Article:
Size matters: Chinese media troll UK during Cameron visit


British Prime Minister David Cameron speaks to students at Shanghai Jiaotong University on December 3, 2013 in Shanghai, China. David Cameron is on a three-day visit to China.



HONG KONG — In case you thought that British Prime Minister David Cameron’s visit to China was really a meeting of “equals” — as China’s second in command, Li Keqiang, described the countries — a major Chinese government newspaper, Global Times, would like to dispel those illusions.
Yesterday, in a front-page editorial on the second day of Cameron’s visit, the newspaper declared that Great Britain “should acknowledge that the UK is not a big power” in the eyes of China.

Rather, the once-great nation of Shakespeare and Churchill should admit it is now “merely a country of old Europe suitable for tourism and overseas study, with a few decent football teams.” (That’s from the Chinese-language version.)

This broadside came the morning after Cameron arrived and declared that he was embarking on a “dialogue of mutual respect and understanding.”
To be sure, there’s a kernel of truth to the editorial.

Many offspring of Communist Party bigwigs do indeed attend elite British schools, reveling in the intellectual freedom and openness of the academic environment. Bo Guagua, the hard-partying son of fallen top leader Bo Xilai, studied at the elite Harrow school and went on to read Philosophy, Politics, and Economics at Balliol College, Oxford.
The rest of the editorial, though, reads as little more than a schoolyard taunt that reflects badly both on the British PM and his Chinese hosts.
Cameron’s tepid reply underscores how wary he is of saying anything to irritate Beijing, for fear of jeopardizing trade. “I would just prefer to go on the figures,” citing nearly $10 billion of new deals, the prime minister said.

The mission of his much-hyped visit to China, with a delegation of 120 business people in tow, was to drum up investment in the UK, and to repair Sino-British ties. (Beijing was infuriated that Cameron met with the Dalai Lama in 2012; the Ministry of Foreign affairs said at the time that the UK had "hurt the feelings of the Chinese people.")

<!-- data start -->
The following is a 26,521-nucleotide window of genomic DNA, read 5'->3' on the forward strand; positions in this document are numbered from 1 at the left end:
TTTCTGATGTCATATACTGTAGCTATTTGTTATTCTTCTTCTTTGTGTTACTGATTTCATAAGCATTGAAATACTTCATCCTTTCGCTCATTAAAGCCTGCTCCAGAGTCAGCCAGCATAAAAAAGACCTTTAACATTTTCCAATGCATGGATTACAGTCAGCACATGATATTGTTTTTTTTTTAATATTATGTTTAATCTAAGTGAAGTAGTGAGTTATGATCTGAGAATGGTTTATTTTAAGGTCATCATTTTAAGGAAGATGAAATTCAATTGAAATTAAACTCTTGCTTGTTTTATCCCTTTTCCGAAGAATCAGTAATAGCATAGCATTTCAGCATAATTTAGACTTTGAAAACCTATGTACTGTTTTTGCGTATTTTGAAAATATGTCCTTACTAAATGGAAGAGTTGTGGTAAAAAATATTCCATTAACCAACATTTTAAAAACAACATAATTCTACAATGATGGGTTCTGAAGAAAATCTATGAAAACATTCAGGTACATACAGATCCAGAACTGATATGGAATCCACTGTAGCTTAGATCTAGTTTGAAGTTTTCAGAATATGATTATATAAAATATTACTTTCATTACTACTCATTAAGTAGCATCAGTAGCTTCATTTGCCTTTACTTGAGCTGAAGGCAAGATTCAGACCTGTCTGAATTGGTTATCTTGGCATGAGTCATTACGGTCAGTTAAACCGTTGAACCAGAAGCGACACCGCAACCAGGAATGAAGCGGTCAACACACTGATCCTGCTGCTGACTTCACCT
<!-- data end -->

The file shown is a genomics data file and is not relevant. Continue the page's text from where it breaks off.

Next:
On China's side, the embarrassment is a matter of diplomacy. Publishing the editorial during Cameron's visit was no accident — the Global Times is tied to the government — and yet it only serves to humiliate China's so-called "indispensable partner."

The British public is already plenty riled up over it; see the UK media backlash herehere, here, and here.

So why do it?

First, it should be noted that the Global Times has a well-earned reputation for frothing-at-the-mouth nationalism.

Second, to a degree perhaps not fully understood by outsiders who see China as great and powerful, China still has a huge chip on its shoulder about foreign imperialism. Chinese schoolchildren are taught that the UK, Japan, and other Western powers took advantage of their nation’s 19th century weakness in order to impose a “Century of Humiliation” on the Middle Kingdom.

Some of this sentiment came out during an online Q&A conducted on Cameron’s newly-opened Sina Weibo account (a Chinese version of Twitter).

One of the most popular questions asked, “When will Britain return the illegally plundered artifacts?” The question alluded to thousands of objects in the British Museum that were taken from the imperial palace in the 19th century.
Third, there's lingering tension on both sides over Great Britain's legacy in Hong Kong. The last major colony of the British Empire, Hong Kong was handed over to China in 1997 under an agreement that held that the city would eventually gain universal suffrage.

This year, Beijing and London scuffled over the issue. In September, the British representative in Hong Kong said that voters deserved "genuine choice" among candidates in a future election, which China promptly denounced as "interference" in the city's "internal affairs." Hong Kong is supposed to achieve universal suffrage in 2017, but Beijing has signaled that it won’t tolerate candidates it deems unpatriotic.
These issues play no small part in fanning the flames of resentment toward today’s considerably smaller, gentler UK.
But still, the low-blow editorial is puzzling.

Though Beijing often wrings its hands over how to increase China’s “soft power,” the pettiness of the editorial seems exactly like a tutorial in how not to win foreign hearts and minds.

That's why you almost have to wonder whether it was meant as satire. A bit of off-color tribute to a nation renowned for dry wit?

Unfortunately, probably not. In the state-run China News Service, China's ambassador to Britain said that the problem between the two countries was not one of a "fundamental conflict of interest." Rather, he said it was a problem of having a distorted view of one another's countries.

"Some people in British society are still unable to get rid of the Cold War mentality," he said, "viewing China through tinted glasses."